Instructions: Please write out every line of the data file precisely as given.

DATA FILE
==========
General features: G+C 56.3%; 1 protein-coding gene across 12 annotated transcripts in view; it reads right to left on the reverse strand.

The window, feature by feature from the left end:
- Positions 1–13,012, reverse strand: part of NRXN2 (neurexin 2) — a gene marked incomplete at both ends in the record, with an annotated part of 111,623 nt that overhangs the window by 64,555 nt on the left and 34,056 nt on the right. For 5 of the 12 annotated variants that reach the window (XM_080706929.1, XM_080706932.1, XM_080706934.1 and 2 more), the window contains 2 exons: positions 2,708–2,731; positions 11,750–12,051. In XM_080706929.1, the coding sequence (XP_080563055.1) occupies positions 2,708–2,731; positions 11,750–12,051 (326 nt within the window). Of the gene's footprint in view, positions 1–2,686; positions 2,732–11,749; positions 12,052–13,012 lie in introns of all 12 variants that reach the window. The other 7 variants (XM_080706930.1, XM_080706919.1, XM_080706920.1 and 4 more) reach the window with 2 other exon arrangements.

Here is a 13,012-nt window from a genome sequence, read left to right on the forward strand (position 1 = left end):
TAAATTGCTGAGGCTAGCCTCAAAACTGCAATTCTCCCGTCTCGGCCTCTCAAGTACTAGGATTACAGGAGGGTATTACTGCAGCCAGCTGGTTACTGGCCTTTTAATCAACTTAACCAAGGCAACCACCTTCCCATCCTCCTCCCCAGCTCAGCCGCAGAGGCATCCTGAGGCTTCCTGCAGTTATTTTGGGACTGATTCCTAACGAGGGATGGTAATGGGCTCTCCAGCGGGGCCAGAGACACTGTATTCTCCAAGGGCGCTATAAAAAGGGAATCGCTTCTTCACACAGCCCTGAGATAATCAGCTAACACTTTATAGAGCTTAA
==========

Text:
General features: G+C 56.3%; 1 protein-coding gene across 12 annotated transcripts in view; it reads right to left on the reverse strand.

The window, feature by feature from the left end:
- Positions 1–13,012, reverse strand: part of NRXN2 (neurexin 2) — a gene marked incomplete at both ends in the record, with an annotated part of 111,623 nt that overhangs the window by 64,555 nt on the left and 34,056 nt on the right. For 5 of the 12 annotated variants that reach the window (XM_080706929.1, XM_080706932.1, XM_080706934.1 and 2 more), the window contains 2 exons: positions 2,708–2,731; positions 11,750–12,051. In XM_080706929.1, the coding sequence (XP_080563055.1) occupies positions 2,708–2,731; positions 11,750–12,051 (326 nt within the window). Of the gene's footprint in view, positions 1–2,686; positions 2,732–11,749; positions 12,052–13,012 lie in introns of all 12 variants that reach the window. The other 7 variants (XM_080706930.1, XM_080706919.1, XM_080706920.1 and 4 more) reach the window with 2 other exon arrangements.

Here is a 13,012-nt window from a genome sequence, read left to right on the forward strand (position 1 = left end):
TAAATTGCTGAGGCTAGCCTCAAAACTGCAATTCTCCCGTCTCGGCCTCTCAAGTACTAGGATTACAGGAGGGTATTACTGCAGCCAGCTGGTTACTGGCCTTTTAATCAACTTAACCAAGGCAACCACCTTCCCATCCTCCTCCCCAGCTCAGCCGCAGAGGCATCCTGAGGCTTCCTGCAGTTATTTTGGGACTGATTCCTAACGAGGGATGGTAATGGGCTCTCCAGCGGGGCCAGAGACACTGTATTCTCCAAGGGCGCTATAAAAAGGGAATCGCTTCTTCACACAGCCCTGAGATAATCAGCTAACACTTTATAGAGCTTAA